By 1912, the shop had moved into a resplendent new building, a four-story terra-cotta extravaganza with 27 departments spread across 37,000 square feet (bedding and housewares, stationery, cloaks and suits, corsets). Elevators were operated by smartly clad women; the mezzanine tearoom became a central meeting place. Musicians entertained shoppers on Friday and Saturdays. And every Christmas season, the store installed elaborate window displays and hosted a parade that culminated with Santa Claus being lifted over the crowd on a hook-and-ladder fire truck.
This was America’s golden era of department stores, when the average visit by shoppers lasted an astonishing two hours: New York had, among others, Lord & Taylor and Bloomingdale’s, Chicago had Marshall Field, Philadelphia had Wanamaker’s. The Grumbacher family’s bold premise was that a small city like York deserved such bounty, too. The shoppers agreed.
The Bon-Ton expanded into many other small cities as the company was passed down to Max’s widow, Daisy, and his sons Tom and Richard. Among them were Hanover, Pa; Hagerstown, Md.; and Martinsburg, W.Va. Later, as suburban flight set in, stores opened in malls and shopping centers. In 1991, Tom’s son Tim took the company public, helping fuel further expansion.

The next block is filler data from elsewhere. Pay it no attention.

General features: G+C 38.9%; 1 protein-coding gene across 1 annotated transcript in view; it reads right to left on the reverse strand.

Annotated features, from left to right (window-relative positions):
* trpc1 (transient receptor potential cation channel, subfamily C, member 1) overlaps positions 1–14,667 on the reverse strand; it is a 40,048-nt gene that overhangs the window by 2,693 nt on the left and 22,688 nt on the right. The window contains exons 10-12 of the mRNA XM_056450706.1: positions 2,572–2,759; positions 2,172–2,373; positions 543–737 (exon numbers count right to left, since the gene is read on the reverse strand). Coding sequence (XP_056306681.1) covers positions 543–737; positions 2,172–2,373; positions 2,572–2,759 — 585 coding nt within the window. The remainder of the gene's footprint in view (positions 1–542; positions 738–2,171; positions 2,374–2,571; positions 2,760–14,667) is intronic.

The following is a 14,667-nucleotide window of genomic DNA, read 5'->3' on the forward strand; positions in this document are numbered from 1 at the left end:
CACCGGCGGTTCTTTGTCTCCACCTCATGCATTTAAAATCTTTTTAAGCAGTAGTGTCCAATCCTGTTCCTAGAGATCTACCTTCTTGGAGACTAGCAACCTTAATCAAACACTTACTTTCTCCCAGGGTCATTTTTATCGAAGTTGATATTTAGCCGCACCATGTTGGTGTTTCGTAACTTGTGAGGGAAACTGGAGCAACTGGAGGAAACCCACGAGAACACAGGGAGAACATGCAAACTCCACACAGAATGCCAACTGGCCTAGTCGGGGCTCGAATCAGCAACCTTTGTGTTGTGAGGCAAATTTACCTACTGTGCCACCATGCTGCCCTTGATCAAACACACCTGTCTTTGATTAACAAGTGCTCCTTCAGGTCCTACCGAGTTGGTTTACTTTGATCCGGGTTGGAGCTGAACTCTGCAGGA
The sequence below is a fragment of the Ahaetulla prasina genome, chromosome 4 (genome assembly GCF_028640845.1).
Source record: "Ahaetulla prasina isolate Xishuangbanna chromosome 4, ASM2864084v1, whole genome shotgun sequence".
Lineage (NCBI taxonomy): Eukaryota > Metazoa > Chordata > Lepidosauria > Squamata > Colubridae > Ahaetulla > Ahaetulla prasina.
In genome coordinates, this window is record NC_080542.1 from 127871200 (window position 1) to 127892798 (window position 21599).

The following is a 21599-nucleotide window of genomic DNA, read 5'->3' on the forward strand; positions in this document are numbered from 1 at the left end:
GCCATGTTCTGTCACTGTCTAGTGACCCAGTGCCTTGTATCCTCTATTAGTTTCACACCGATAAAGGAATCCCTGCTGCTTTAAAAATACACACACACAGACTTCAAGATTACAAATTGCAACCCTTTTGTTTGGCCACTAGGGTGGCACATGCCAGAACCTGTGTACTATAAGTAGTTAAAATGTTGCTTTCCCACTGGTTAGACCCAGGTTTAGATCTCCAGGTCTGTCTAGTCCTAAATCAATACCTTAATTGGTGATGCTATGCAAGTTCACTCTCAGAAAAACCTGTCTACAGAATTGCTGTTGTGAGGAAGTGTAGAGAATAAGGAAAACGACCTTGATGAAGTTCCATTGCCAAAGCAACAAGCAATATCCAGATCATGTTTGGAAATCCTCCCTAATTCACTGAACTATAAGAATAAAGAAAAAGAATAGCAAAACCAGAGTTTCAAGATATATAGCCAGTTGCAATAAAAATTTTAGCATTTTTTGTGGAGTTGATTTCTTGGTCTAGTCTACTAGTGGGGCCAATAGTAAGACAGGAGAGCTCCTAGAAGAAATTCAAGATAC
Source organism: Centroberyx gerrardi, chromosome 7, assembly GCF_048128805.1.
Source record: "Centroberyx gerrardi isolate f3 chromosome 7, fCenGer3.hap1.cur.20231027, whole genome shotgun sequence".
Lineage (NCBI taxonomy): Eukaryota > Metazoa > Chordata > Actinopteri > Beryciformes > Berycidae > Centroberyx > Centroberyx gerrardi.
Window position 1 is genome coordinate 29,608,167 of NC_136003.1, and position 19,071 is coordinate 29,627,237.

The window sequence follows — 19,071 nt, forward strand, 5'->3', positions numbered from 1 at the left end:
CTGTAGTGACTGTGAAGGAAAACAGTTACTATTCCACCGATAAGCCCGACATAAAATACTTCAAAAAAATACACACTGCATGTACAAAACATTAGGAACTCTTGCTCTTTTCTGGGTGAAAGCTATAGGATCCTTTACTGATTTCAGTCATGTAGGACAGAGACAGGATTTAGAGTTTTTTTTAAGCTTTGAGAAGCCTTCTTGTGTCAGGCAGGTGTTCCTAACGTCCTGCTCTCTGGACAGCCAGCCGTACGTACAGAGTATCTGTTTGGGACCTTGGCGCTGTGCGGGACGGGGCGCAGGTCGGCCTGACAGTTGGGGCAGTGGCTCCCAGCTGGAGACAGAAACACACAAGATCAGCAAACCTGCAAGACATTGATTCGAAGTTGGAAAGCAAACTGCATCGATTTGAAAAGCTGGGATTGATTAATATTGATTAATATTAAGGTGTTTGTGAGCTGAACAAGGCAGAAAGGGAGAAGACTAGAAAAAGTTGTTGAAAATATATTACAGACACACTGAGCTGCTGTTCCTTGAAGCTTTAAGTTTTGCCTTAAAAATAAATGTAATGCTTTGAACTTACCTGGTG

Throughout the growth, the company retained a personal touch. It was famously lenient in its return policy, according to a commemorative history issued on its 100th anniversary. A “Charity Day” preceded store openings, when local groups could sell tickets for a preview visit. Stores offered fashion seminars and held champagne receptions for new product lines.
The end came startlingly swiftly. Struggling under the debt of its expansion, the company tried its best to adapt to the rise of e-commerce. But those champagne receptions didn’t translate to the virtual world, and it was impossible to compete with a giant like Amazon, which had capitalized on advantages such as skirting sales taxes in many states and getting bulk discounts from the Postal Service. The Bon-Ton declared Chapter 11 bankruptcy in early 2018 and closed its stores that summer. A tech firm later purchased the brand for its e-commerce sites.
Last year, I went to York to meet with Tim Grumbacher and his wife, Debra Simon, who succeeded him as company chairman when he retired. The old flagship store with its terra-cotta facade now holds the county’s human-services offices: adult probation, the drug and alcohol commission, mental-health case management. When I told the deputy sheriff working security why I was there, he regaled me with recollections from his childhood, of the pretty women in the cosmetics department, of being told, when he didn’t know what size socks he needed, to ball up his fist for a proxy measurement.
Over lunch at a Panera, I asked Mr. Grumbacher and Ms. Simon what had come of the three Bon-Tons in the York suburbs. They struggled to agree on what remained at the former site of one of them, the Galleria mall, most of which was now empty.